Lamont Jack Pearley: That silky baritone bellows from Terrance Brown, Dean of the Potter’s College of Arts and Letters at Western Kentucky University. As I sat in his office, setting up my audio equipment, I glanced around and noticed a large book titled “Porgy and Bess” sitting on the shelf. The folklorist in me became even more intrigued. Dean Brown says Porgy and Bess is a favorite of him and his wife, and that they perform a great rendition of ‘Bessie Is My Woman Now’ from the opera.

Dean Terrance Brown: My biggest thing with Porgy and Bess is that most people have viewed it as a musical. Which sort of was clarified when they did come out with a musical. But the original is an American opera, American folk opera. And I think that opera gave a platform for black American singers to take the stage.

Lamont Jack Pearley: Dean Brown has performed in the Porgy and Bess opera many times, even debuting as a tenor with the New Orleans Opera. [Brown] Starting off as a trombone player in high school, in his hometown of Alabama, [his] support system led to singing in the choir. And the choir led to singing opera.

Dean Terrance Brown: So with that, I went to LSU and got into opera big time. I met my wife, Tiffany Bostic Brown there. And she really encouraged me to develop my voice because she was always honest with me. From there, I got into opera and classical music, and I have a strong passion for opera, and also the concert stage. Singing small chamber ensembles, singing with an orchestra, or a solo. It's always one of my favorite things because you can connect directly to the audience.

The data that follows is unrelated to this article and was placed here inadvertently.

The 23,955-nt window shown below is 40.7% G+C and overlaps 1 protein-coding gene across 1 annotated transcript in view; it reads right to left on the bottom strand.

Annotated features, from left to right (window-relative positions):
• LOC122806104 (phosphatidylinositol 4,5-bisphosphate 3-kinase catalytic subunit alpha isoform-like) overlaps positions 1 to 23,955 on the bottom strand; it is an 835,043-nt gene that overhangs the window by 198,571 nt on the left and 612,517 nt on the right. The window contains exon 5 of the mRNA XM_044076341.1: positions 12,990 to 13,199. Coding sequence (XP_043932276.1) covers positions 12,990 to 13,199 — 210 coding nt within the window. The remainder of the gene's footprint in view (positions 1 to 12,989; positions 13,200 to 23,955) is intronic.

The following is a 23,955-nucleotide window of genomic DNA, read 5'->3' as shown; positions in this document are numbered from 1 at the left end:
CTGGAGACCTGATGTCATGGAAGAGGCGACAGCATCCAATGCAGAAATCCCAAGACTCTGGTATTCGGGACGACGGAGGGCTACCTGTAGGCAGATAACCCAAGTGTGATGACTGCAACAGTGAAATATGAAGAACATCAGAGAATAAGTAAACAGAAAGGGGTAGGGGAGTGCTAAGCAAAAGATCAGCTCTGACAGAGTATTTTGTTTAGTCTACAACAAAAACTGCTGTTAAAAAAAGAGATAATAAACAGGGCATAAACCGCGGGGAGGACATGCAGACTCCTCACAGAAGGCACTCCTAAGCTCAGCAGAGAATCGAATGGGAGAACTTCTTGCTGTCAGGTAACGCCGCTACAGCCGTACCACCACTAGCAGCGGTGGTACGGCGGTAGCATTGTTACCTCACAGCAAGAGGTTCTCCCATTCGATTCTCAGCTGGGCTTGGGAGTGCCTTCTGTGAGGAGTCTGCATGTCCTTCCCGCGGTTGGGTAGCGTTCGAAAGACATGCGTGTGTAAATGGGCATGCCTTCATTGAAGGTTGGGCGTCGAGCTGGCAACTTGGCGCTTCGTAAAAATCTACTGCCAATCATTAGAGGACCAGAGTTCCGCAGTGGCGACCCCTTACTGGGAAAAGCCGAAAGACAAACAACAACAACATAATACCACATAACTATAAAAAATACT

Lamont Jack Pearley: As Dean brown connected with his audience and his art form. It was the performance of a Brahms Requiem opera that played a part in galvanizing his music and academic [vision].

Dean Terrance Brown: And there were two black American singers on stage as a baritone and a soprano, and I saw them and I was enamored because I didn't know that you could do that, as a black American singer. [I didn’t know] that was an option. Though I was sitting in the choir singing, I didn't realize [it] as a soloist. So when he opened his mouth [it was] awesome. And when he started that opening, Lord help me! I was like, wow, I was just blown away.

Lamont Jack Pearley: As someone who uses his voice, Dean brown works to make sure his students are able to find and use theirs. When asked how important it is to give a voice to students who are underrepresented. He says,

Dean Terrance Brown: history and the practice of learning history informs us as we move forward in the future. And if you don't have a full grasp of [the] history, then you can't find a way to effectively move forward and to affect the change and the positive changes needed in the world. That's why those voices are important and those black voices are important because they tell the story of the black experience. And I know that it seems like sometimes that well what is the black experience it's constantly being written.